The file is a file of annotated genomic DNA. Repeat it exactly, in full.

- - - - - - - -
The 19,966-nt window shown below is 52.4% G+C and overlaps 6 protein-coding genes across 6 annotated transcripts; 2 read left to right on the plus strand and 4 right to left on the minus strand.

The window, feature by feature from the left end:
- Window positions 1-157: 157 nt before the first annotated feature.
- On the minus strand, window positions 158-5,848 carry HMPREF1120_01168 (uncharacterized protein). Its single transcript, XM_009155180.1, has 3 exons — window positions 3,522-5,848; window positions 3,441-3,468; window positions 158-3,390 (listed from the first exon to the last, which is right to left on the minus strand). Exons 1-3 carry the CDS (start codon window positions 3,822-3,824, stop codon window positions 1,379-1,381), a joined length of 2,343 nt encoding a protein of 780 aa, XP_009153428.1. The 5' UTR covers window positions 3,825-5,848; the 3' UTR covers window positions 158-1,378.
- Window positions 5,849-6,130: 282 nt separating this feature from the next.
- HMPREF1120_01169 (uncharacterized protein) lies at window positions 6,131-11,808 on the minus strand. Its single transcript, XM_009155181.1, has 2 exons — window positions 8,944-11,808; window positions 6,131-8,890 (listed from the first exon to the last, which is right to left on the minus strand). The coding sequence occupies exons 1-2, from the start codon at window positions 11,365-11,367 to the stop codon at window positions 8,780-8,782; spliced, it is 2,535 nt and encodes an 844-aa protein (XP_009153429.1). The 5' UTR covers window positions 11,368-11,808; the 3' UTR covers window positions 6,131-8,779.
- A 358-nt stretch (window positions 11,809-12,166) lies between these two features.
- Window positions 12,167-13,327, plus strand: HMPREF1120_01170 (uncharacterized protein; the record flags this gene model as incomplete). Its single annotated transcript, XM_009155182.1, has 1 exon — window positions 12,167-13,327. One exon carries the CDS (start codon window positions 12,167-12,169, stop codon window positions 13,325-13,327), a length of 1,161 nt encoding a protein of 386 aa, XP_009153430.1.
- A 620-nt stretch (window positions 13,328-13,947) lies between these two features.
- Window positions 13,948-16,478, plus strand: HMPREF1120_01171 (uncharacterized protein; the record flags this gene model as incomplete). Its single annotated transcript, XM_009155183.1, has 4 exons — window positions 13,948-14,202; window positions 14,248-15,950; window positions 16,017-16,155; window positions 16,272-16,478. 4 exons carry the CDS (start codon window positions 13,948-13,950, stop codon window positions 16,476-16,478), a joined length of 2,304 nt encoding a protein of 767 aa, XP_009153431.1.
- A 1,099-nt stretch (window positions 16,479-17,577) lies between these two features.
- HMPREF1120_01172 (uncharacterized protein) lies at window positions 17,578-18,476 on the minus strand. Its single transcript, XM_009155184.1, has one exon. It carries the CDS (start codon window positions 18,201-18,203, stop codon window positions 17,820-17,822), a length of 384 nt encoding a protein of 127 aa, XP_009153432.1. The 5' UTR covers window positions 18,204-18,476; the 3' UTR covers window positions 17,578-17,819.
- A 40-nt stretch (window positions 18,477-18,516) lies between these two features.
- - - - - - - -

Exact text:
The 19,966-nt window shown below is 52.4% G+C and overlaps 6 protein-coding genes across 6 annotated transcripts; 2 read left to right on the plus strand and 4 right to left on the minus strand.

The window, feature by feature from the left end:
- Window positions 1-157: 157 nt before the first annotated feature.
- On the minus strand, window positions 158-5,848 carry HMPREF1120_01168 (uncharacterized protein). Its single transcript, XM_009155180.1, has 3 exons — window positions 3,522-5,848; window positions 3,441-3,468; window positions 158-3,390 (listed from the first exon to the last, which is right to left on the minus strand). Exons 1-3 carry the CDS (start codon window positions 3,822-3,824, stop codon window positions 1,379-1,381), a joined length of 2,343 nt encoding a protein of 780 aa, XP_009153428.1. The 5' UTR covers window positions 3,825-5,848; the 3' UTR covers window positions 158-1,378.
- Window positions 5,849-6,130: 282 nt separating this feature from the next.
- HMPREF1120_01169 (uncharacterized protein) lies at window positions 6,131-11,808 on the minus strand. Its single transcript, XM_009155181.1, has 2 exons — window positions 8,944-11,808; window positions 6,131-8,890 (listed from the first exon to the last, which is right to left on the minus strand). The coding sequence occupies exons 1-2, from the start codon at window positions 11,365-11,367 to the stop codon at window positions 8,780-8,782; spliced, it is 2,535 nt and encodes an 844-aa protein (XP_009153429.1). The 5' UTR covers window positions 11,368-11,808; the 3' UTR covers window positions 6,131-8,779.
- A 358-nt stretch (window positions 11,809-12,166) lies between these two features.
- Window positions 12,167-13,327, plus strand: HMPREF1120_01170 (uncharacterized protein; the record flags this gene model as incomplete). Its single annotated transcript, XM_009155182.1, has 1 exon — window positions 12,167-13,327. One exon carries the CDS (start codon window positions 12,167-12,169, stop codon window positions 13,325-13,327), a length of 1,161 nt encoding a protein of 386 aa, XP_009153430.1.
- A 620-nt stretch (window positions 13,328-13,947) lies between these two features.
- Window positions 13,948-16,478, plus strand: HMPREF1120_01171 (uncharacterized protein; the record flags this gene model as incomplete). Its single annotated transcript, XM_009155183.1, has 4 exons — window positions 13,948-14,202; window positions 14,248-15,950; window positions 16,017-16,155; window positions 16,272-16,478. 4 exons carry the CDS (start codon window positions 13,948-13,950, stop codon window positions 16,476-16,478), a joined length of 2,304 nt encoding a protein of 767 aa, XP_009153431.1.
- A 1,099-nt stretch (window positions 16,479-17,577) lies between these two features.
- HMPREF1120_01172 (uncharacterized protein) lies at window positions 17,578-18,476 on the minus strand. Its single transcript, XM_009155184.1, has one exon. It carries the CDS (start codon window positions 18,201-18,203, stop codon window positions 17,820-17,822), a length of 384 nt encoding a protein of 127 aa, XP_009153432.1. The 5' UTR covers window positions 18,204-18,476; the 3' UTR covers window positions 17,578-17,819.
- A 40-nt stretch (window positions 18,477-18,516) lies between these two features.